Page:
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    ABSTRACT: DNA damage activates Checkpoint kinase 1 (Chk1) to halt cell cycle progression thereby preventing further DNA replication and mitosis until the damage has been repaired. Consequently, Chk1 inhibitors have emerged as promising anticancer therapeutics in combination with DNA damaging drugs, but their single agent activity also provides a novel approach that may be particularly effective in a subset of patients. From analysis of a large panel of cell lines, we demonstrate that 15% are very sensitive to the Chk1 inhibitor MK-8776. Upon inhibition of Chk1, sensitive cells rapidly accumulate DNA double-strand breaks in S phase in a CDK2- and cyclin A-dependent manner. In contrast, resistant cells can continue to grow for at least 7 days despite continued inhibition of Chk1. Resistance can be circumvented by inhibiting Wee1 kinase and thereby directly activating CDK2. Hence, sensitivity to Chk1 inhibition is regulated upstream of CDK2 and correlates with accumulation of CDC25A. We conclude that cells poorly tolerate CDK2 activity in S phase and that a major function of Chk1 is to ensure it remains inactive. Indeed, inhibitors of CDK1 and CDK2 arrest cells in G1 or G2, respectively, but do not prevent progression through S phase demonstrating that neither kinase is required for S phase progression. Inappropriate activation of CDK2 in S phase underlies the sensitivity of a subset of cell lines to Chk1 inhibitors, and this may provide a novel therapeutic opportunity for appropriately stratified patients.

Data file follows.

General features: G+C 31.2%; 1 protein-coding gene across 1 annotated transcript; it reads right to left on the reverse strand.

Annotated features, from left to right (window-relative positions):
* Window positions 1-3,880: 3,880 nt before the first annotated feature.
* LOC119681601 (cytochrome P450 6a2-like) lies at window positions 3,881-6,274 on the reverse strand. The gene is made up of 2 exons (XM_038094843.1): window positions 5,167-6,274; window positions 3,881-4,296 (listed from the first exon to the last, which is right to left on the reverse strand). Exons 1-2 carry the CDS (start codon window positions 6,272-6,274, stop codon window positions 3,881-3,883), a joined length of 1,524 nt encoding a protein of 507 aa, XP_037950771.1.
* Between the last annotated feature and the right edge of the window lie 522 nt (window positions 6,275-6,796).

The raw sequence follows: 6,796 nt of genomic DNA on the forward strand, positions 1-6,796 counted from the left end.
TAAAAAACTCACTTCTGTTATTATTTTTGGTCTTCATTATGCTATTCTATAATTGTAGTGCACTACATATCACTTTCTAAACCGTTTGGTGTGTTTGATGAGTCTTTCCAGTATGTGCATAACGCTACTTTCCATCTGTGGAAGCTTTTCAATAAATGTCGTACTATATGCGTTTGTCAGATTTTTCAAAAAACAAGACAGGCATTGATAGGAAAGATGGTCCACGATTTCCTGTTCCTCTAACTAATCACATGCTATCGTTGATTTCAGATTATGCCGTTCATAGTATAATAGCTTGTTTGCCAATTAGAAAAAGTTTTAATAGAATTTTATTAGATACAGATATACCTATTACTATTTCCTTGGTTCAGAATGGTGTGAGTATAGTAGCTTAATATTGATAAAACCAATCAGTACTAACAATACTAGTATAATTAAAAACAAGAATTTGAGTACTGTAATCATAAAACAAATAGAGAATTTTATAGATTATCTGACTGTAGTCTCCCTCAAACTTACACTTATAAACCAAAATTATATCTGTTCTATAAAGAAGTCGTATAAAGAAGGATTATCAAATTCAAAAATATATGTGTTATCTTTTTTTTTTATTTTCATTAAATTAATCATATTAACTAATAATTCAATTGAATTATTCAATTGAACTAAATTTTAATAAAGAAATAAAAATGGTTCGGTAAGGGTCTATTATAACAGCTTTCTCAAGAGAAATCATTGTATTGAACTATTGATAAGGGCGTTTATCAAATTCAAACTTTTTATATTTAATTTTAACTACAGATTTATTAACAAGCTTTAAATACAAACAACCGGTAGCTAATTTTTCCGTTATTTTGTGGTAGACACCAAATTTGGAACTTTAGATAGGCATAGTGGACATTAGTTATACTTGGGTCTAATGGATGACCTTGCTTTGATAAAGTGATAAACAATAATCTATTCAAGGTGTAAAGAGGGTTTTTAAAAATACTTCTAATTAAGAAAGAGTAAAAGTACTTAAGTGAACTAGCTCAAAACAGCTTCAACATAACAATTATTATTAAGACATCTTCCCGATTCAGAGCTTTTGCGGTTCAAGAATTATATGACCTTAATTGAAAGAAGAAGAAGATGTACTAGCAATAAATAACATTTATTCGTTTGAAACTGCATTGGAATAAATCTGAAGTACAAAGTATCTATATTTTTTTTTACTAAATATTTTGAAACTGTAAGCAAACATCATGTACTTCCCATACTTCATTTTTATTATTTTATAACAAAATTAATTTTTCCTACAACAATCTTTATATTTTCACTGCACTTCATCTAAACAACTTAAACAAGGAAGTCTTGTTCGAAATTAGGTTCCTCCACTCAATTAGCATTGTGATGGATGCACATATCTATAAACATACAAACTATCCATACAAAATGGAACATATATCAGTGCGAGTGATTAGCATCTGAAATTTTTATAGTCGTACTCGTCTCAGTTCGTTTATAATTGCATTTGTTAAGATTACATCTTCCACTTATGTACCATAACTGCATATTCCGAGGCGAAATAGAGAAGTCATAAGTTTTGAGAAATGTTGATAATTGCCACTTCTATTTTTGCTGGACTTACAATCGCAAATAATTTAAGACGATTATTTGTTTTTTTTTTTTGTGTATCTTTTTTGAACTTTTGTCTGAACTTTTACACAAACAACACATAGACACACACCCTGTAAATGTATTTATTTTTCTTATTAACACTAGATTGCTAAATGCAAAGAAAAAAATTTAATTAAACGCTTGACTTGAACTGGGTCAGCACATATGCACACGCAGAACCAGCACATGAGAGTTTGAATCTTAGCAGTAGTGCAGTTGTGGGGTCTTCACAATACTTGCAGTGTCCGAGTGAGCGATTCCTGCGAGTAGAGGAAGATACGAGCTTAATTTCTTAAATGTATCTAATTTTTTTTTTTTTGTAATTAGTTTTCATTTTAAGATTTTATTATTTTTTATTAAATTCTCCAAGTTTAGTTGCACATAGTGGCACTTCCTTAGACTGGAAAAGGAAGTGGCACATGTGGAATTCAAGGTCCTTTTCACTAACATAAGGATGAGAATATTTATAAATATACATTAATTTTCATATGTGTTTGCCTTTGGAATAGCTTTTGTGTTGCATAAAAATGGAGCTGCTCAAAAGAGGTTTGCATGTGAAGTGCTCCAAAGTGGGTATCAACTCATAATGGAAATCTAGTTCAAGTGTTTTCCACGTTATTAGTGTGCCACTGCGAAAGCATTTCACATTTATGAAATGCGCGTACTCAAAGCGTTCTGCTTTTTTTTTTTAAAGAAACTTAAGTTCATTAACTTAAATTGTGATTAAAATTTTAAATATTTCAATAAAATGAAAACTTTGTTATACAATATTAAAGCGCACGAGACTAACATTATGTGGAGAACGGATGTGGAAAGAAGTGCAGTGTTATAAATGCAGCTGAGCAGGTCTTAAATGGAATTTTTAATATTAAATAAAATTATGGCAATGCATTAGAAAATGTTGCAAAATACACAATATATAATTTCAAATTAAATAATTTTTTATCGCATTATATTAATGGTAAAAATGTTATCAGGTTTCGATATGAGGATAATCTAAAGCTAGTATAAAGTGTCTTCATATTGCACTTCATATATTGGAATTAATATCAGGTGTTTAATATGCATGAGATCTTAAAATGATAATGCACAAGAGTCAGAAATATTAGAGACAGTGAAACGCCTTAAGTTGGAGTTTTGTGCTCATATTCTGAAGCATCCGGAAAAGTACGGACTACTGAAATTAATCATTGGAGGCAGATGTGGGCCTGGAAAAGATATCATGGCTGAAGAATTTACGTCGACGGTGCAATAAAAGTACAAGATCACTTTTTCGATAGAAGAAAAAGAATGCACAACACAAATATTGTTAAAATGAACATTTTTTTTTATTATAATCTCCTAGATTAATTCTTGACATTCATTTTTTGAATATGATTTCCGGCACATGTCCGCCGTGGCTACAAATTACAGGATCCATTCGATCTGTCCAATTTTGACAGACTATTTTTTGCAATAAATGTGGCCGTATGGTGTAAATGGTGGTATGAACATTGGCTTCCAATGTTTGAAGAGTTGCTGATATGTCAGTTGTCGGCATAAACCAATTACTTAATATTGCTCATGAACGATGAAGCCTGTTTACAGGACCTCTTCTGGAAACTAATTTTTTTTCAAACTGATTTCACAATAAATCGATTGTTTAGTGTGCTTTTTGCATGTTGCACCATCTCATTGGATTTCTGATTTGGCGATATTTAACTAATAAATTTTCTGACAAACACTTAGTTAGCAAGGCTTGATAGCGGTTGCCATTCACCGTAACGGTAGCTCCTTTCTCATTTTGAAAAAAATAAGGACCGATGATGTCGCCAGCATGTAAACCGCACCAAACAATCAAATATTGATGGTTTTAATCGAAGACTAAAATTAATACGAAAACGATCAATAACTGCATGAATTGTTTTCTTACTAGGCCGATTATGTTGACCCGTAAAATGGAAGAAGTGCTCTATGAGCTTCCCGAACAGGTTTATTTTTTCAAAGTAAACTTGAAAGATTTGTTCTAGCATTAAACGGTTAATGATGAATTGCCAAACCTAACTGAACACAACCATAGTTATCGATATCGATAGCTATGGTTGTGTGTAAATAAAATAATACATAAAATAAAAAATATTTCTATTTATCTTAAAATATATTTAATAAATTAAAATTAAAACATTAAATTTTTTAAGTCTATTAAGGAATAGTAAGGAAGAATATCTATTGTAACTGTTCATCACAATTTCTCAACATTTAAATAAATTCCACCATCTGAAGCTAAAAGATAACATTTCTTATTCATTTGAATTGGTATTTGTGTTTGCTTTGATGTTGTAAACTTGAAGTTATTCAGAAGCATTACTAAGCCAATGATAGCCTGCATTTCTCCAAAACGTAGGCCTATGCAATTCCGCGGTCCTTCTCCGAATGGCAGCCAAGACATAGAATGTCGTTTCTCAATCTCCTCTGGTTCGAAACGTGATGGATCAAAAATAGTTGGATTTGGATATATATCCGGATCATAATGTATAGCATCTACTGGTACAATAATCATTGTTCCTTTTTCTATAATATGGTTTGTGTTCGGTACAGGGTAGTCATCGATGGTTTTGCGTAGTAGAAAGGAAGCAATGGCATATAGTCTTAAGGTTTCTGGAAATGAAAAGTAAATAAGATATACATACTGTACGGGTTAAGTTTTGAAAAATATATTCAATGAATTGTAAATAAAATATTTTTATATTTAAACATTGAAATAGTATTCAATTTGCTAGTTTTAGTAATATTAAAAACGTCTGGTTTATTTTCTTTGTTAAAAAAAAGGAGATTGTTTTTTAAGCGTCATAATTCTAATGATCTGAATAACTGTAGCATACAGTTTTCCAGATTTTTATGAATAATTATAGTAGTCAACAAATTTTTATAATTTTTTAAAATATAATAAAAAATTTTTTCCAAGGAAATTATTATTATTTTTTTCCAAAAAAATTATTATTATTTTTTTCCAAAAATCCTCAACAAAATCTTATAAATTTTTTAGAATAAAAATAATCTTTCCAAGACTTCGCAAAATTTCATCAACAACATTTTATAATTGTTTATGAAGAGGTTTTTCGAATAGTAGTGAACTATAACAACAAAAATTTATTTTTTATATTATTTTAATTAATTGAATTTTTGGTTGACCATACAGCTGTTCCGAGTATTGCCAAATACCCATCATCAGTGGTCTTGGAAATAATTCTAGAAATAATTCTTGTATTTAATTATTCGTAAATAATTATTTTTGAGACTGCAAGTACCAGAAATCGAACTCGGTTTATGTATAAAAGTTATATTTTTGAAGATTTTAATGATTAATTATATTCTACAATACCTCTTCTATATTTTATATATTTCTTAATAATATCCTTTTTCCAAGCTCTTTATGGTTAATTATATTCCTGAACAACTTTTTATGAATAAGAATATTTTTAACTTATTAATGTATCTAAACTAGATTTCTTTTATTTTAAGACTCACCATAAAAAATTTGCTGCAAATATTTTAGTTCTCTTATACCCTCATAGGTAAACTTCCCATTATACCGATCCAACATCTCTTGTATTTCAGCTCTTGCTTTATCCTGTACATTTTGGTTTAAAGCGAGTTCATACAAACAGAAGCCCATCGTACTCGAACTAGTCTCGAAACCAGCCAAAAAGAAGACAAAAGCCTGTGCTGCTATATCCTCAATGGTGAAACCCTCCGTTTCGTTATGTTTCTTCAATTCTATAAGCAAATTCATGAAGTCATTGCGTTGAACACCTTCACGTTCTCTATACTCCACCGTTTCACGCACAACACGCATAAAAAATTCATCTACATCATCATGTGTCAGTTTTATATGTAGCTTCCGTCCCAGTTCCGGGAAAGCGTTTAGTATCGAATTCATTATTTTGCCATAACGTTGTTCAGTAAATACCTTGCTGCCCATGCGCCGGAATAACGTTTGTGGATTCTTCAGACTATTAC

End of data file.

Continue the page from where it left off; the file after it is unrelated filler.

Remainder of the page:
No preview · Article · Nov 2015 · Oncotarget

  • No preview · Article · Aug 2015 · Cancer Research
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    ABSTRACT: Herein, we describe the first total syntheses of five members of the dimeric nuphar alkaloids: (+)-6,6′-dihydroxythiobinupharidine (+)-1 a, (+)-6-hydroxythiobinupharidine (+)-1 b, (−)-6,6′-dihydroxythionuphlutine (−)-2 a, (−)-6,6′-dihydroxyneothiobinupharidine (−)-3 a, and (+)-6,6′-dihydroxyneothionuphlutine (+)-4 a. The latter two have not been found in nature. We have also made each of their enantiomers (−)-1 a–b, (+)-2 a, (+)-3 a, and (−)-4 a. The key step in these syntheses was the dimerization of an α-aminonitrile (a hydrolytically stable surrogate for its corresponding hemiaminal) with chiral Lewis acid complexes. We have also reassigned the literature structures of (+)-1 a–1 b—for those instances in which the NMR spectra were obtained in CD3OD—to their corresponding CD3O-adducts. Our efforts provide for the first time apoptosis data for (−)-3 a, (+)-4 a, and all five non-natural enantiomers prepared. The data indicate high apoptotic activity regardless of the enantiomer or relative stereochemical configuration at C7 and C7′.